Review of Industrial Organization 18: 201–218, 2001.
© 2001 Kluwer Academic Publishers. Printed in the Netherlands.
Allocating Control over Firms: Stock Markets
versus Membership Markets
GREGORY K. DOW
Department of Economics, Simon Fraser University, Burnaby, British Columbia V5A 1S6, Canada
Abstract. The theory of the ﬁrm must explain how decision-making powers are allocated between
suppliers of capital and labor. Most large enterprises award formal control to investors rather than
workers. I suggest here that this asymmetry can be traced in part to differences between stock
markets and membership markets as institutional mechanisms for allocating control over ﬁrms. The
attractive theoretical properties of membership markets are examined, along with some factors that
may account for their rarity in practice. These practical difﬁculties help explain the rarity of labor-
managed ﬁrms themselves, along with various facts about their design, behavior, and distribution
Key words: Control rights, stock markets, labor-managed ﬁrms.
Debates surrounding the control of ﬁrms have often been complex, protracted,
and loud. In particular, reformers of various stripes have called for more worker
participation in the management of ﬁrms. Here I review what economic theory has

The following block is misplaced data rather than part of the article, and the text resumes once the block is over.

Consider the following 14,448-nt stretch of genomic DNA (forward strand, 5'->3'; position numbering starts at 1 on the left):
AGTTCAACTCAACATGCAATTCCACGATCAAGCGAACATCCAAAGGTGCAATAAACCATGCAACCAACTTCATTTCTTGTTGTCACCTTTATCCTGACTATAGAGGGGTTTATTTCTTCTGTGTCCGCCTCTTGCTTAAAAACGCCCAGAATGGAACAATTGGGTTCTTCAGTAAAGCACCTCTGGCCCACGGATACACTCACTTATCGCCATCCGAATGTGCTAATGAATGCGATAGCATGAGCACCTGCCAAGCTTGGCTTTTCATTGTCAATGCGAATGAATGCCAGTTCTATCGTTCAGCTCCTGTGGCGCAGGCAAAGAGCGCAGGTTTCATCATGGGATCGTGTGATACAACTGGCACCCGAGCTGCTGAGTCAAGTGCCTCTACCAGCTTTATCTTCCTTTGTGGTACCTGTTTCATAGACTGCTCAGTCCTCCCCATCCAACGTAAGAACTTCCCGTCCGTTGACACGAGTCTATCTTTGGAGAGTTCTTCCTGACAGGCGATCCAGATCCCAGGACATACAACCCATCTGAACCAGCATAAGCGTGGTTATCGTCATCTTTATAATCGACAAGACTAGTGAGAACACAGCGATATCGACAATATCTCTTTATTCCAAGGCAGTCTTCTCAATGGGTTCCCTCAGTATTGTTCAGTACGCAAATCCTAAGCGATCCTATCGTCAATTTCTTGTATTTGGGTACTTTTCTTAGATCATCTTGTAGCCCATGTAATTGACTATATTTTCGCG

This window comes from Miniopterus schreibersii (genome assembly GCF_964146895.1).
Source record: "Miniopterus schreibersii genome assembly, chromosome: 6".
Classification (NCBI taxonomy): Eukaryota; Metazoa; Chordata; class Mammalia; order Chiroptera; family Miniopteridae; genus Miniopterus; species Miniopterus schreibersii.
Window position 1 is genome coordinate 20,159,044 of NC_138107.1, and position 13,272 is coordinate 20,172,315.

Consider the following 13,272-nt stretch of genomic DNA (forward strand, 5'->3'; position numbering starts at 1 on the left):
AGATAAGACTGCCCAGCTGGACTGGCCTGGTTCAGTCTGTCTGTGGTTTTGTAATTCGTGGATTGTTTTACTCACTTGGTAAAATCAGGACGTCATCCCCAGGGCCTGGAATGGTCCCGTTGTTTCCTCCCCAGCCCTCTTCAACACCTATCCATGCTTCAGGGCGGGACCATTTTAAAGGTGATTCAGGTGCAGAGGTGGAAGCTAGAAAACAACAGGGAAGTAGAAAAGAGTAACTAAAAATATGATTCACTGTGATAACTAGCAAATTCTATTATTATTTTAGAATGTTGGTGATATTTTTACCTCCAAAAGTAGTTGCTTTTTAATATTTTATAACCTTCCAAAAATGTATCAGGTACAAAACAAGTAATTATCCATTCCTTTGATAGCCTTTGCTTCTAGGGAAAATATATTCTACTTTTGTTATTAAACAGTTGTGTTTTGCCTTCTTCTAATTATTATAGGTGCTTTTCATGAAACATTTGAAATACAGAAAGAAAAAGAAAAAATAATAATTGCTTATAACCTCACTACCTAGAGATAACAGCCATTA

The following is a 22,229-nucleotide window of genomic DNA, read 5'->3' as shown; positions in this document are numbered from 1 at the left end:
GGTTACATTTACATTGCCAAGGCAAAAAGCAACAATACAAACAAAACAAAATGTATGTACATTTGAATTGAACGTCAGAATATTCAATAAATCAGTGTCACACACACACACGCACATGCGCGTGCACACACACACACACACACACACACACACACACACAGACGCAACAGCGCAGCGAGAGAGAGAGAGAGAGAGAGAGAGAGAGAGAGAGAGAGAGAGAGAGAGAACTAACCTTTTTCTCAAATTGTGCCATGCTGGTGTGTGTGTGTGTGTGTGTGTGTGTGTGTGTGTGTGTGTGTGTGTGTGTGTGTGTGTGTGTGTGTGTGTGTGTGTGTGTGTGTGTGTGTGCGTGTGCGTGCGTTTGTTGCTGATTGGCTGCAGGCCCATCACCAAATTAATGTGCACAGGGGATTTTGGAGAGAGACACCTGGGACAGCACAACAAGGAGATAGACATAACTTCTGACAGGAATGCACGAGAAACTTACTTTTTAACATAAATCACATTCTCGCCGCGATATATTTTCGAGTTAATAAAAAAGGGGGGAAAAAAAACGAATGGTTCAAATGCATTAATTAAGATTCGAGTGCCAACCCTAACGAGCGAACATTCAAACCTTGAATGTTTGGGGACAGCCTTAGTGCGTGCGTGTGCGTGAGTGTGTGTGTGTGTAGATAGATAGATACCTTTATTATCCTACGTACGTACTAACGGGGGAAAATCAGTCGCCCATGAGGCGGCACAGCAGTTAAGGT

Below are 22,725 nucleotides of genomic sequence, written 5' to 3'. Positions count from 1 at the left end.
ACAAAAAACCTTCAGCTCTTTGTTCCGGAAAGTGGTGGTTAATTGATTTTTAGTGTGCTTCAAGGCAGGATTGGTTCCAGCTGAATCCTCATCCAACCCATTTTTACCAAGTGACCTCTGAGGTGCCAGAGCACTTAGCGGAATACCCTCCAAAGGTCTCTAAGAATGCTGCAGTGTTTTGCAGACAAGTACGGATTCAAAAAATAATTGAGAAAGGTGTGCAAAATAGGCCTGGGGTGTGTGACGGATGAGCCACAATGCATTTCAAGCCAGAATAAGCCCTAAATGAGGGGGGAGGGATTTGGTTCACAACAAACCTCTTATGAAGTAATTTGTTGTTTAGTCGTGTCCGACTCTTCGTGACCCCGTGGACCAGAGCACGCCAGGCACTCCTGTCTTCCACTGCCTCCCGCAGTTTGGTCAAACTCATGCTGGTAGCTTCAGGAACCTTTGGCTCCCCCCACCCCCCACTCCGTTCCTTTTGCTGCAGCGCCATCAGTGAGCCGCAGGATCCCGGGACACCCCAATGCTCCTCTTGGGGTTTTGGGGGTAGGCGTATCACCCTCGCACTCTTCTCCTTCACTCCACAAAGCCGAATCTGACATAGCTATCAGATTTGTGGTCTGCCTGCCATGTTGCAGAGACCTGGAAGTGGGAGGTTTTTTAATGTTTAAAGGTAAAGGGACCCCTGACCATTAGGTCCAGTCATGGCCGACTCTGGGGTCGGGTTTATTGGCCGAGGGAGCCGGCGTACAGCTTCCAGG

to say about worker control and consider explanations for its relative rarity as a
mode of economic organization.
A consensus has emerged in the new institutional economics that the ﬁrm should
be seen as a set of incomplete contracts among input suppliers (Williamson, 1985;
Grossman and Hart, 1986). It follows that the right to make decisions not pre-
viously determined by contracts is fundamental to the concept of the ﬁrm itself.
These control rights could involve a variety of issues: product line, investment
strategies, wages and employment, production methods, and working conditions,
for example. A naive economics student might expect the discipline to have de-
veloped a cogent explanation for the conventional assignment of control rights to
An early version of this paper was presented at the NBER conference on “Shared Capitalism”
in Washington, D.C. on May 22–23, 1998. Valuable ﬁnancial support was provided by the MacAr-
thur Foundation, the Brookings Institution, the Social Sciences and Humanities Research Council
of Canada, and the Swedish Collegium for Advanced Study in the Social Sciences. The author is
indebted to Louis Putterman, Gil Skillman, and David Ellerman for helpful discussions, but bears
sole responsibility for all opinions expressed.